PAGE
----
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Poor in West Nile get cash relief

Sweden gives Shs 14.8bn to vulnerable pregnant mothers impacted by COVID-19 

Kampala, Uganda | RONALD MUSOKE | Up to 56,000 pregnant and breastfeeding mothers and children under the age of two, including refugees living in the West Nile region are set to receive emergency money in the coming weeks, thanks to funding from the Swedish government.

The UN’s World Food Programme will be distributing the cash through mobile bank vans to individuals identified as the most vulnerable by their communities in the refugee-hosting districts of Adjumani, Arua, Madi Okollo, Koboko, Moyo, Obongi, Terego and Yumbe.

Speaking at the WFP offices in Kampala on Oct. 06, Ola Hällgren; the head of Development Cooperation at the Swedish embassy in Kampala said his government had already committed US$25 million (Shs92.5billion) to support Uganda’s efforts to improve community and household resilience among refugees and host populations in West Nile when COVID-19 came.

“The close partnership with WFP allowed us to quickly adapt our support at a time of crisis, re-allocating US$ 4 million (Shs14.8billion) to the emergency transfer,” he said.

“Through this support and other interventions, Sweden remains committed to contributing to Uganda’s efforts to address the negative impact of COVID-19 on vulnerable communities,” Hällgren said.

The money is expected to stabilise women’s and children’s feeding following disruptions in their access to nutritious food during the COVID-19 lockdown, which coincided with WFP food ration cuts to all refugees living in 13 settlements in Uganda.

When the first COVID-19 case was confirmed in March, the government imposed a nationwide lockdown, including closure of its borders to stop the rapid spread of the coronavirus. The restrictions on movement and economic activity affected the WFP’s activities in the country as farms and businesses shut down during the lockdown.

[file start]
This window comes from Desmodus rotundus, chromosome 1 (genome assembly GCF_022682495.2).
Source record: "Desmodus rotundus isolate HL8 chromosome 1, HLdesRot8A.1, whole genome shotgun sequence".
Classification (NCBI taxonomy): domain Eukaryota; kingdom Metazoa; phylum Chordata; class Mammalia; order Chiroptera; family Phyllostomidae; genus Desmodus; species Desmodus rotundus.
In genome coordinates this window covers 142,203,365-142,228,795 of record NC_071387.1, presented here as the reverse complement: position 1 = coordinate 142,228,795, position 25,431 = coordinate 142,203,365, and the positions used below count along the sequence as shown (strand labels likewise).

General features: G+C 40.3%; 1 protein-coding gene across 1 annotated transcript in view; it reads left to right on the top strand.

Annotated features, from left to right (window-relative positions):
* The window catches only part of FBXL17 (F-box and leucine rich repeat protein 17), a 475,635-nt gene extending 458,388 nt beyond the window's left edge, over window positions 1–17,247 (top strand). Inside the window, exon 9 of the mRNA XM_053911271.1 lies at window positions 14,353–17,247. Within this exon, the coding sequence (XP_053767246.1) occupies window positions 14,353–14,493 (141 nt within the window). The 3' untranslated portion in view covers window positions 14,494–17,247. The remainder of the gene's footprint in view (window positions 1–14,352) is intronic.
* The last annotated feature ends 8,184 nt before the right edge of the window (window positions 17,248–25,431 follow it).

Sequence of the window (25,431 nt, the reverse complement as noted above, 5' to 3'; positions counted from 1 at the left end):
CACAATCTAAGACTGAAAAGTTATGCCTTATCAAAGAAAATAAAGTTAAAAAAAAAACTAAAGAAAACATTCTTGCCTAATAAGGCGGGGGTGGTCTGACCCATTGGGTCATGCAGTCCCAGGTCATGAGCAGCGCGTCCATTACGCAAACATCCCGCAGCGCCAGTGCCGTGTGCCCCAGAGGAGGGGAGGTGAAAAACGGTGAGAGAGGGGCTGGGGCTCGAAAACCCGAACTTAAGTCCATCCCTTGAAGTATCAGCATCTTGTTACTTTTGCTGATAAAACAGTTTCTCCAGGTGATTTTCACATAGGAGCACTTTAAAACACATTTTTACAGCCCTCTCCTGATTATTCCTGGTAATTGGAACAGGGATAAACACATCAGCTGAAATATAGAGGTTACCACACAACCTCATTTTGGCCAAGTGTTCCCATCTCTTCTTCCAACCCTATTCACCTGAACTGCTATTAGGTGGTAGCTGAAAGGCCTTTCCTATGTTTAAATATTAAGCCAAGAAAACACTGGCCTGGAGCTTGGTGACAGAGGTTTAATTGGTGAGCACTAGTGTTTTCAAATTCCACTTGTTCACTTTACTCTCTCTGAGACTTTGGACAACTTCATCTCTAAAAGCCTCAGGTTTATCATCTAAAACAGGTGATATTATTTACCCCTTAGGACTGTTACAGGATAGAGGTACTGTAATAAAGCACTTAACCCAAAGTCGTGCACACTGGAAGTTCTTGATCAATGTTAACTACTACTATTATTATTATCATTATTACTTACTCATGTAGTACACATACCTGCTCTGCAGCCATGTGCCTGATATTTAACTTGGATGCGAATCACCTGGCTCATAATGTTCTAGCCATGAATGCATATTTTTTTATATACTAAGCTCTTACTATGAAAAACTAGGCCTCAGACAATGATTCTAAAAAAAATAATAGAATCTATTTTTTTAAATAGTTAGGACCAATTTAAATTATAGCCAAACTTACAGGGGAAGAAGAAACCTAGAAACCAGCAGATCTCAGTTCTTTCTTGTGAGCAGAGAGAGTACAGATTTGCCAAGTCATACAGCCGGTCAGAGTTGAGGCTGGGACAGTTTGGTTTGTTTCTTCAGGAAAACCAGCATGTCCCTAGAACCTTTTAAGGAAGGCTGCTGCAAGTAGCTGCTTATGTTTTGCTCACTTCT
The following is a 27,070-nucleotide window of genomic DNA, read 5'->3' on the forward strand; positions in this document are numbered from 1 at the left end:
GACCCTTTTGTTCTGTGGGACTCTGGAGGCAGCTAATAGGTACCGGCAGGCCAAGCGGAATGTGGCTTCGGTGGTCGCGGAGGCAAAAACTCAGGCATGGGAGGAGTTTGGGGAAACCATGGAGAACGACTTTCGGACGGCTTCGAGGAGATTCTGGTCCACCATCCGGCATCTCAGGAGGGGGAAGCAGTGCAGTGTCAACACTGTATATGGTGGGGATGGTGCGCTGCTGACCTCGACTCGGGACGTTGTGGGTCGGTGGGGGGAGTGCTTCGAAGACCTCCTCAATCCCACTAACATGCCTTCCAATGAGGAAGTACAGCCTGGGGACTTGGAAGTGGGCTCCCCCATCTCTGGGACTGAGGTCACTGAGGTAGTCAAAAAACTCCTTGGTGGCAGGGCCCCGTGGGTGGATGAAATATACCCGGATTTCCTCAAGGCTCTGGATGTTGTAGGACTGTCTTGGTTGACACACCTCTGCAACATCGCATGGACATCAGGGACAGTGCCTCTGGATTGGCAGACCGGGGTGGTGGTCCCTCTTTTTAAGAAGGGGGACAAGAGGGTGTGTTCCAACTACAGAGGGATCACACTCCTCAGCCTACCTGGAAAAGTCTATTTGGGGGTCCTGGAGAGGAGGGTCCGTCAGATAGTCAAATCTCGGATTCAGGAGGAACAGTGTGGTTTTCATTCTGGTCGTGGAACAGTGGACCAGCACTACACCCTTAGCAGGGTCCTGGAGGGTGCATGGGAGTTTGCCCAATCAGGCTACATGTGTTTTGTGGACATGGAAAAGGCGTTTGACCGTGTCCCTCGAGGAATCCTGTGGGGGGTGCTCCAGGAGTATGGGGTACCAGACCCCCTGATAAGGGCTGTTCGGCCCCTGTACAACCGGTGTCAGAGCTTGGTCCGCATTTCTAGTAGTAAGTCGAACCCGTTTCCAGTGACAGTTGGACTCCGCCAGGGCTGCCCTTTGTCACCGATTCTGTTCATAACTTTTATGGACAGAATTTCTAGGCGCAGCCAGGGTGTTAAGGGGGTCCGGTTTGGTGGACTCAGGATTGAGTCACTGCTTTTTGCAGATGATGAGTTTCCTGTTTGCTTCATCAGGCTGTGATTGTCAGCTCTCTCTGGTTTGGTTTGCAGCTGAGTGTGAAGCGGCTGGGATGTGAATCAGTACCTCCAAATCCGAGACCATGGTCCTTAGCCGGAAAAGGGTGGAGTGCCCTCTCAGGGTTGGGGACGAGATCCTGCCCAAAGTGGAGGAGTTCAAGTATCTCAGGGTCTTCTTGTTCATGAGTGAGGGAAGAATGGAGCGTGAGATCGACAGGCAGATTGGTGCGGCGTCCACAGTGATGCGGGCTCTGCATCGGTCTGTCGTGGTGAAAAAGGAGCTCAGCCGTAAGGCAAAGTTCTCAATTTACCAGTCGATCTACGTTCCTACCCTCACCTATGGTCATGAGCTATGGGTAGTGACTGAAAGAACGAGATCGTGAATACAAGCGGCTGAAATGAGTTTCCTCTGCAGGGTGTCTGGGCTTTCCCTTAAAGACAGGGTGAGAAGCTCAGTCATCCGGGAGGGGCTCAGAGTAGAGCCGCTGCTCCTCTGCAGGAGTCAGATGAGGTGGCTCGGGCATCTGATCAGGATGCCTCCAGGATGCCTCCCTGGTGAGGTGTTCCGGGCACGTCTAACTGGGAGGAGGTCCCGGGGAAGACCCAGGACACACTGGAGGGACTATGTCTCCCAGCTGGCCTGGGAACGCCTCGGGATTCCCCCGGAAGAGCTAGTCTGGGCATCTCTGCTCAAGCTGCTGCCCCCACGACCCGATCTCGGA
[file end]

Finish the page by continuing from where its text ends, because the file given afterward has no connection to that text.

This affected 1.4 million refugees who live in Uganda and are extremely reliant on food rations for basic survival.

Brechtje van Lith, the Save the Children Country Director in Uganda said at the time that the food ration cuts, which were caused by lack of funding, came at the worst possible time, as hundreds of thousands of refugee children are already being pushed further into extreme poverty and hunger by COVID-19.

An integrated food security phase classification (IPC) analysis for June to December 2020 recommended strengthened social protection as one of the means by which refugees and host communities can be assisted to recover from the impacts of COVID-19, ration cuts and other challenges such as flooding and post-harvest food losses.

“That is exactly what we are doing,” said El-Khidir Daloum, the WFP Country Director for Uganda, “We are using the most optimal means of assistance – cash – to cushion women and children threatened by malnutrition.”

Daloum said that WFP is extremely grateful for Sweden’s support, which will enable it to assist the most vulnerable people during the global pandemic.

WFP will direct the cash to 43,300 women and children who are benefitting from its Mother and Child Health and Nutrition (MCHN) initiative in addition to another 13,200 people assisted through the Development Response to Displacement Impacts Project (DRDIP) and the Third Northern Uganda Social Action Fund (NUSAF3) public works programmes. DRDIP and NUSAF III are government projects implemented under the Office of the Prime Minister (OPM).

Dr. Robert Limlim, the Director, DRDIP/NUSAF in the Office of the Prime Minister said that the government has an important role in mitigating the effects of COVID-19 on the most vulnerable individuals in Uganda.

“To be able to cover the most vulnerable households in a short time frame, cash transfers call for rigorous coordination between governments and humanitarian partners. That is where we come in, leveraging our experience working with Uganda’s refugee-hosting districts and settlements,” he said.


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